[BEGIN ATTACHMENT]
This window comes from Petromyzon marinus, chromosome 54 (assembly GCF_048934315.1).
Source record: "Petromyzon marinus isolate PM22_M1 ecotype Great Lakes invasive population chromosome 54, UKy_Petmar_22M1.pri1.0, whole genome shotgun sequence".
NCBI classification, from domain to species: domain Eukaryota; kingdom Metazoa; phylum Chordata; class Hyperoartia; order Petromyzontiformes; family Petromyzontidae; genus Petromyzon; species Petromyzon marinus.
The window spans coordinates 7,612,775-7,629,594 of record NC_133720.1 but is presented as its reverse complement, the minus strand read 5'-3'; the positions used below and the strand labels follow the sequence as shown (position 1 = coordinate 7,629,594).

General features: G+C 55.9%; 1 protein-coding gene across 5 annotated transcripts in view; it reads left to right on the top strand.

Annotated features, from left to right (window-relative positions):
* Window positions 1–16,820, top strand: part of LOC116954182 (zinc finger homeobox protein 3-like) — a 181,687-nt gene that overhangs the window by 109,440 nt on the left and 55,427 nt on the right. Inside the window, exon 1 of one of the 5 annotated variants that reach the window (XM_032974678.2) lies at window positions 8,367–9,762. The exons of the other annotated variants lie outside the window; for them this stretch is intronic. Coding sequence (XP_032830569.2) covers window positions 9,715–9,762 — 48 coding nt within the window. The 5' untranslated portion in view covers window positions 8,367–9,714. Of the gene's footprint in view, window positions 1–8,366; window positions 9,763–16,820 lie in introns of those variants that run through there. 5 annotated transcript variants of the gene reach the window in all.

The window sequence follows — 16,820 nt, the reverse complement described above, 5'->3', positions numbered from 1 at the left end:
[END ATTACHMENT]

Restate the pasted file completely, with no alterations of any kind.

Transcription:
This window comes from Petromyzon marinus, chromosome 54 (assembly GCF_048934315.1).
Source record: "Petromyzon marinus isolate PM22_M1 ecotype Great Lakes invasive population chromosome 54, UKy_Petmar_22M1.pri1.0, whole genome shotgun sequence".
NCBI classification, from domain to species: domain Eukaryota; kingdom Metazoa; phylum Chordata; class Hyperoartia; order Petromyzontiformes; family Petromyzontidae; genus Petromyzon; species Petromyzon marinus.
The window spans coordinates 7,612,775-7,629,594 of record NC_133720.1 but is presented as its reverse complement, the minus strand read 5'-3'; the positions used below and the strand labels follow the sequence as shown (position 1 = coordinate 7,629,594).

General features: G+C 55.9%; 1 protein-coding gene across 5 annotated transcripts in view; it reads left to right on the top strand.

Annotated features, from left to right (window-relative positions):
* Window positions 1–16,820, top strand: part of LOC116954182 (zinc finger homeobox protein 3-like) — a 181,687-nt gene that overhangs the window by 109,440 nt on the left and 55,427 nt on the right. Inside the window, exon 1 of one of the 5 annotated variants that reach the window (XM_032974678.2) lies at window positions 8,367–9,762. The exons of the other annotated variants lie outside the window; for them this stretch is intronic. Coding sequence (XP_032830569.2) covers window positions 9,715–9,762 — 48 coding nt within the window. The 5' untranslated portion in view covers window positions 8,367–9,714. Of the gene's footprint in view, window positions 1–8,366; window positions 9,763–16,820 lie in introns of those variants that run through there. 5 annotated transcript variants of the gene reach the window in all.

The window sequence follows — 16,820 nt, the reverse complement described above, 5'->3', positions numbered from 1 at the left end: